Augustine said that we still have free will, but we have lost our liberty. The royal liberty of which the Bible speaks is the freedom or power to choose Christ as our own. But until our heart is changed by the Holy Spirit, we have no desire for Christ. Without that desire we never will choose Him. God must awaken our soul and give us a desire for Christ before we will ever be inclined to choose Him.

Edwards said that as fallen human beings we retain our natural freedom (the power to act according to our desires) but lose moral freedom. Moral freedom includes the disposition, inclination, and desire of the soul toward righteousness. It is this inclination that was lost in the Fall.

Every choice I make is determined by something. There is a reason for it, a desire behind it. This sounds like determinism. By no means! Determinism teaches that our actions are completely controlled by something external to us, making us do what we don’t want to do. That is coercion and is opposed to freedom.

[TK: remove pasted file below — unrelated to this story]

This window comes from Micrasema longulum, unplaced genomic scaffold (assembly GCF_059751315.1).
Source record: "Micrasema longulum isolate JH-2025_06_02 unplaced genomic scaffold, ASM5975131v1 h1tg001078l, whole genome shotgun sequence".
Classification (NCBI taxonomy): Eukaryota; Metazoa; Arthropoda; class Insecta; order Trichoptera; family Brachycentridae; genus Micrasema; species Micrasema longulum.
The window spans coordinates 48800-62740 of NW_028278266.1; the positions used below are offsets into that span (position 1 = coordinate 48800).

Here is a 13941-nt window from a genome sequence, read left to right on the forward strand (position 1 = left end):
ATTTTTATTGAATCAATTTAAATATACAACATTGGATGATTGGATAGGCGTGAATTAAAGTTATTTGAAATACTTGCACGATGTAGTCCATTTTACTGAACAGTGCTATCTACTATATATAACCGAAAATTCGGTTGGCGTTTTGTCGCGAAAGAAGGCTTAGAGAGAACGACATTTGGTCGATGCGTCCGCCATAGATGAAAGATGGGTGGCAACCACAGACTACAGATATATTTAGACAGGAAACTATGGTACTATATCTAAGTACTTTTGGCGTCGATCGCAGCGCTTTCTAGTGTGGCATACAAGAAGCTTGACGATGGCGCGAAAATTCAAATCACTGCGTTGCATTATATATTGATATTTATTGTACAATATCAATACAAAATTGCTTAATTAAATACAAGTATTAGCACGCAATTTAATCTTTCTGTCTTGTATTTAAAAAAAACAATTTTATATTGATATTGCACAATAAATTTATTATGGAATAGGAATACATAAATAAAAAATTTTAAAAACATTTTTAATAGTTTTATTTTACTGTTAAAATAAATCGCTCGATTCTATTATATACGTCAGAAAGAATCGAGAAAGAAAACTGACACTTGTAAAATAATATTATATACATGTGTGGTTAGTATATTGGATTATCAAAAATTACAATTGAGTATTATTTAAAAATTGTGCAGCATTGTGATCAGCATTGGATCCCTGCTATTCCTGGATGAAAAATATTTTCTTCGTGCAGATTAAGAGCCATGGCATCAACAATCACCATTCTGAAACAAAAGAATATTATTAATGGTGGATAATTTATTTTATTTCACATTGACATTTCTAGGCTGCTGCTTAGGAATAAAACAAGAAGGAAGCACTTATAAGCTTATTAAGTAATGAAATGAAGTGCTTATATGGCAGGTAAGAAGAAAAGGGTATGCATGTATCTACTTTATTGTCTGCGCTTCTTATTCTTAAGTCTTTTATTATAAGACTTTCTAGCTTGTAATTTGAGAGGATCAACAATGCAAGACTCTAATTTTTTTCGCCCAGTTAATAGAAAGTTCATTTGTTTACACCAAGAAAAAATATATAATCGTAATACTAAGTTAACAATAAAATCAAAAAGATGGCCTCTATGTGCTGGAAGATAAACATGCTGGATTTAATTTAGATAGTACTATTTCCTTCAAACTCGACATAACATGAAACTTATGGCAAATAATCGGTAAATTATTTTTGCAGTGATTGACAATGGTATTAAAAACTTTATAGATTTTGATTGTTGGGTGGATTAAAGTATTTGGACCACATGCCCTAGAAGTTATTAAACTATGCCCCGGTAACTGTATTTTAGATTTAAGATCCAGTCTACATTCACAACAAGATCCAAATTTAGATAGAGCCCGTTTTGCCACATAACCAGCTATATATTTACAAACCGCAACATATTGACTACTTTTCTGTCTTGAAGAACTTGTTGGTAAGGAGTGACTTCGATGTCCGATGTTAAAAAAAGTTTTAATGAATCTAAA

How can our choices be determined but not coerced? Because they are determined by something within—by what we are and by what we desire. They are determined by ourselves. This is self-determination, which is the very essence of freedom.

To be sure, for us to choose Christ, God must change our heart. That is precisely what He does. He changes our heart for us. He gives us a desire for Himself that we otherwise would not have. Then we choose Him out of the desire that is within us. We freely choose Him because we want to choose Him. That is the wonder of His grace.

1.Every choice we make is for a reason.
2.We always choose according to our strongest inclination at the moment of choice.
3.The will is the choosing faculty.
4.Fallen human beings have free will but lack liberty. We have natural freedom but not moral freedom.
5.Freedom is self-determination.
6.In regeneration, God changes the disposition of our heart and plants a desire for Himself within us.

 

R. C. Sproul-Essential truths of the Christian Faith pg 179 Copyright 1992 (www.ligonier.org)